"Nobody at the time looked at the developer's assets to do anything," says Jay Butler, director of Arizona State University's Real Estate Center.
Butler says lenders looked to developers' assets for back-up funds, in case a project didn't perform quickly. But few lenders expected developers to have most, if not all, of their projects fail.
Lenders were primarily looking at a developer's assets to see if a developer could support a project during the first couple years of construction and early leasing.
"Do you have the assets, the capability to support this building for a period of time, say, three years, during its shakedown cruise?" Butler says was the question most lenders had of developers.
While Butler and others point to possible explanations Symington can use to counter the government's evidence of multiple financial statements, at some point a pattern of inconsistencies could come back to haunt Symington.
If the government can show Symington's financial statements were consistently inflated by hiding debts and overstating assets, then the governor's defense would be greatly weakened.
"The issue is going to be did he outright, knowingly lie," Butler says. "I think that is going to be tough to prove."
Defense No. 3: The Banks Knew
The third line in Symington's first tier of defenses involves the amount of knowledge lenders actually had about Symington's overall financial condition. The financial statements aside, Dowd claims, lenders had access to a broad array of fiscal information about Symington, including income-tax returns, documents detailing his $800,000 trust fund and his company's business records.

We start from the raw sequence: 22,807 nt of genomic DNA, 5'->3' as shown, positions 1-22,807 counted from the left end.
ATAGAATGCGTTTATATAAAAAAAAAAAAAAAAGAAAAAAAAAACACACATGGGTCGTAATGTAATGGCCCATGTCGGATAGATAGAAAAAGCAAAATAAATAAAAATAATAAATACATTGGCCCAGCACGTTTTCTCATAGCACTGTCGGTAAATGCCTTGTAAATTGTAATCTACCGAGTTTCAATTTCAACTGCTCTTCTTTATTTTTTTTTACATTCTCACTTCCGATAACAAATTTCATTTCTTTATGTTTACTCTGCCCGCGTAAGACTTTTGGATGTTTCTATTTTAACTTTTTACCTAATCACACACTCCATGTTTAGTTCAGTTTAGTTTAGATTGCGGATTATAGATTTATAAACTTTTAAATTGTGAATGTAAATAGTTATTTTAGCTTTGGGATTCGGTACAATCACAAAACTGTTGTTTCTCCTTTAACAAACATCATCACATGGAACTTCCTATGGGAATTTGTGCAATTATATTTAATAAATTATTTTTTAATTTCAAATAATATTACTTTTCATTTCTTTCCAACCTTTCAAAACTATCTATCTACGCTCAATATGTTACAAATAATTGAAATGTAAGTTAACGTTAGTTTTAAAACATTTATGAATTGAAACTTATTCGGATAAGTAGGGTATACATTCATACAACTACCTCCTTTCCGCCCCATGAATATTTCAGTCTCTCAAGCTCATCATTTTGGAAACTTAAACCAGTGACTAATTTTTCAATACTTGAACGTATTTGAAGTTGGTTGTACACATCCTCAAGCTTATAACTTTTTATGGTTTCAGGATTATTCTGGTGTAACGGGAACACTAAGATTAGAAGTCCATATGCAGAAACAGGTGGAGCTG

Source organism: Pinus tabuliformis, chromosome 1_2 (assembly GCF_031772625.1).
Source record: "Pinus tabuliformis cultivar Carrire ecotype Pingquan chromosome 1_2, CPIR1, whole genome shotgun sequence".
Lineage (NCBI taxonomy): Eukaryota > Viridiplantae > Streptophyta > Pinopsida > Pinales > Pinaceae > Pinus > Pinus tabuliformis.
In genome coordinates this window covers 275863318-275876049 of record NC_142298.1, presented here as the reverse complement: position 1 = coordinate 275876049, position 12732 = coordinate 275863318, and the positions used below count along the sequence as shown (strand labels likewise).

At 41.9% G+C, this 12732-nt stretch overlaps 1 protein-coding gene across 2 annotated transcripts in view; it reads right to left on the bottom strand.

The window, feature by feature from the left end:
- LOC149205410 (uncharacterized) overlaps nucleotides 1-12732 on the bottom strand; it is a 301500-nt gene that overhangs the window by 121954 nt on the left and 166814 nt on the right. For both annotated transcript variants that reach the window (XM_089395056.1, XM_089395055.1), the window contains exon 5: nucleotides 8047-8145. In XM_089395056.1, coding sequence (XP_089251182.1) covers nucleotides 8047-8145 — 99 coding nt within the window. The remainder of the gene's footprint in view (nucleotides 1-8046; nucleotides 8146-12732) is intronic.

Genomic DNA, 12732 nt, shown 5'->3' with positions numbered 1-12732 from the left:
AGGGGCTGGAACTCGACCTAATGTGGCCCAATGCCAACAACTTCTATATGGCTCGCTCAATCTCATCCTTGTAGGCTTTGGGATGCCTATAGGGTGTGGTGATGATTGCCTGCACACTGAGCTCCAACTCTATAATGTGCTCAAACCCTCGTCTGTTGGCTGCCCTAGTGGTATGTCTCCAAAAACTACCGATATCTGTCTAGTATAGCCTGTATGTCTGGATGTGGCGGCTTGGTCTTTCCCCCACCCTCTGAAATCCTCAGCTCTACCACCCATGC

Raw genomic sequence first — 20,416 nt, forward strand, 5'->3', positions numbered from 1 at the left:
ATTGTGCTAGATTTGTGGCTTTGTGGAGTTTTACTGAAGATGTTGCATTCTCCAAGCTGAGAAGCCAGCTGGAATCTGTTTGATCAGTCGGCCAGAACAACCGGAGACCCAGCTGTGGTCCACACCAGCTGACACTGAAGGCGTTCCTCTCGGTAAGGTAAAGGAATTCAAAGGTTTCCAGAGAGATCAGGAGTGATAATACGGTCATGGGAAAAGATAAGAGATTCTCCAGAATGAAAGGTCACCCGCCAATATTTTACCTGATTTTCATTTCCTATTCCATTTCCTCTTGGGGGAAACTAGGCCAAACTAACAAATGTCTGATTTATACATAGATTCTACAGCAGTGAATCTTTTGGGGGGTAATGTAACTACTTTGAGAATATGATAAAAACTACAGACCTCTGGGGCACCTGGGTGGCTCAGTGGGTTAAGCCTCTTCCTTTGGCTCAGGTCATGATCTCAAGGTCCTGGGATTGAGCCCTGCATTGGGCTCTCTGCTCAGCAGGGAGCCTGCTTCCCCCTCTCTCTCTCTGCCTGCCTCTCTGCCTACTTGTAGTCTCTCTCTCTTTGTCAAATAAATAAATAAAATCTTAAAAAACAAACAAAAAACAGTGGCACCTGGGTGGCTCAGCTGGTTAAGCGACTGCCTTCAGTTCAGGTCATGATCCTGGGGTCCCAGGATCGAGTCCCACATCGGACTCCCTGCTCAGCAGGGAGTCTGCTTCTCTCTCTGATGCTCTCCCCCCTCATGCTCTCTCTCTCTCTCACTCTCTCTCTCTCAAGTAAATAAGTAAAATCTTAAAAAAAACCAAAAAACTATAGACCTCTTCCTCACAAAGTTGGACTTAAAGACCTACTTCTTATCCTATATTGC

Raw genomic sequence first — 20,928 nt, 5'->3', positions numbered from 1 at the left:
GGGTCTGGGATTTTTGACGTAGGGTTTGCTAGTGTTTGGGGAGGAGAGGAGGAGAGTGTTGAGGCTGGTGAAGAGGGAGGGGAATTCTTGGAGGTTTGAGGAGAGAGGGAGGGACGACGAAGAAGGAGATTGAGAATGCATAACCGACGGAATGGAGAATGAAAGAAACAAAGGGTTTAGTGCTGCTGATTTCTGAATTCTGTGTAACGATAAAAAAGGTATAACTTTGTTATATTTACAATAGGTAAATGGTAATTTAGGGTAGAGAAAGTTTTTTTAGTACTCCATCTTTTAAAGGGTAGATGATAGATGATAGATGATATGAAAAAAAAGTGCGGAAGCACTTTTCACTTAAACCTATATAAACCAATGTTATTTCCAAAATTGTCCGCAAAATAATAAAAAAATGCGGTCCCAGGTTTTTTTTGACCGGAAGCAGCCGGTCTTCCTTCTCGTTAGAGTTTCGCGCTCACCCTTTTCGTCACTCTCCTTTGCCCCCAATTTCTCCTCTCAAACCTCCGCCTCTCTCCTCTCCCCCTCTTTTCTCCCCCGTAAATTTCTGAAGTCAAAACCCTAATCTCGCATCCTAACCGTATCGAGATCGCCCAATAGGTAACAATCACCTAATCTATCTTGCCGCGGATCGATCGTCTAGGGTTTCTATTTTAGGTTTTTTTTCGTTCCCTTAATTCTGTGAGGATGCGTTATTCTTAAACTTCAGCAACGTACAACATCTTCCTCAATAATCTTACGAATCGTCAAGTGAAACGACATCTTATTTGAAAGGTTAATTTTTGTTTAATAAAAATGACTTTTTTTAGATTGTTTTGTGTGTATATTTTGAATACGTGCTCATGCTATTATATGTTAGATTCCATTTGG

"Fife Symington could not have intended to defraud these lenders when he well knew that any valuation he listed for a project was subject to scrutiny by the lender if the lender saw fit to question the valuation," Dowd wrote federal prosecutors in January 1996.
Lenders eventually did begin to question Symington's valuation of his real estate projects. The union pension funds that lent Symington $10 million for the Mercado development in downtown Phoenix demanded a financial statement prepared by an accounting firm in mid-1991. That statement, prepared by Coopers & Lybrand, showed Symington's net worth had collapsed. In May 1990, Symington had prepared a financial statement that showed his net worth to be $11.9 million; the new Coopers & Lybrand statement showed him to have a negative net worth of $22.6 million--a swing of more than $34 million in a year.